Flash in the Pan
A Quarterly Posting at Tiny Lights
by Kenna Lee-ribas
The first time, I think I will never forget. How could I, as each milestone, each moment, enters and lingers with such sweet resonance? After the long days of strangely exhilarating boredom, after the months of pointing out ball, blue, baby, mama--my first child's first word, so monumental, seems to etch itself into a granite wall of Things I Could Never Forget.
By the third child, I know I won't remember. I know that however astounded and proud I am today, in a year I'll have forgotten the details. I know because I've already wiped my slate of Things I Won't Forget about the first two children into a fuzzy blur of half-legible scrawls, and this foreknowledge shades each of number three's accomplishments with a bittersweet hue.
Some things I remember: "Twas brillig and the slithy toves/Did gyre and gimble in the wabe…" Not only the first several lines of "Jabberwocky," but the opening lines of Beowulf, the "Blow, winds, crack your cheeks, rage" speech from King Lear, even obscure traffic rules with few applications--all of these have claimed permanent places in my brain. They all have one thing in common: I was under 30 when I learned them.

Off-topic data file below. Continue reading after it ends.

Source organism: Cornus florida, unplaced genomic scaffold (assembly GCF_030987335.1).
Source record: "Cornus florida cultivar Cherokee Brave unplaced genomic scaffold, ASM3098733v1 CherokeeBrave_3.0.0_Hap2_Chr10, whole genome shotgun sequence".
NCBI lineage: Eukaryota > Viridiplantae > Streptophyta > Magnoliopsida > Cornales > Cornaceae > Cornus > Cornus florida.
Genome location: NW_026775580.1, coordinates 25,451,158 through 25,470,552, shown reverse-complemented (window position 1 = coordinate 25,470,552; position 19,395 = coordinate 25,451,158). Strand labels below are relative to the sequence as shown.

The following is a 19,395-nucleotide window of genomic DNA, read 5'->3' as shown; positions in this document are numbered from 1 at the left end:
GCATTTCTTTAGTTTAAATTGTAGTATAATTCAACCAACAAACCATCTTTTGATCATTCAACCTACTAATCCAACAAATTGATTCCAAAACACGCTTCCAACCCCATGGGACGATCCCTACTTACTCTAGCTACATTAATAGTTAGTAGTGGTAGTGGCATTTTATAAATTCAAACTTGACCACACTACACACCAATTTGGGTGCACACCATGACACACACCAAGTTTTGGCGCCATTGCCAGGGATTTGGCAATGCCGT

My third child's first word, spoken sometime between my 39th and 40th birthdays: gone. Was it "duck?" She loves ducks, probably "duck." No, maybe it was "cat," I have some bleary sense that she might have said "cat" precociously early. But wait, what about "Mama," hasn't she been saying "Mama" forever?
These things I will lose forever: the unreproducibly gutteral chicken sound, the particular lilt with which she says "Dga-dey" for her brother, the upraised palms displaying their damp just-washedness. The loss of each new gain cuts at me a little, for this time I understand the loss to be irretrievable. Two never comes again, and tiring as two can be, there is pure magic in the explosion of language, magic I can glimpse in those brief moments between understanding and speech, magic that disappears as soon as I start to take it for granted, as I surely will.
So instead of vowing to remember, I pledge to pay attention. If I will not have this juncture stored in my memory, then today, now, is my only chance to experience it. And so, even as I grieve each moment's passing, I revel in its fullness.
Kenna Lee-Ribas is a hospice nurse and erstwhile midwife living in Sonoma County, California She has written mainly for nursing and midwifery journals. She will become a raging eco-warrior as soon as she figures out how to get rid of her minivan.
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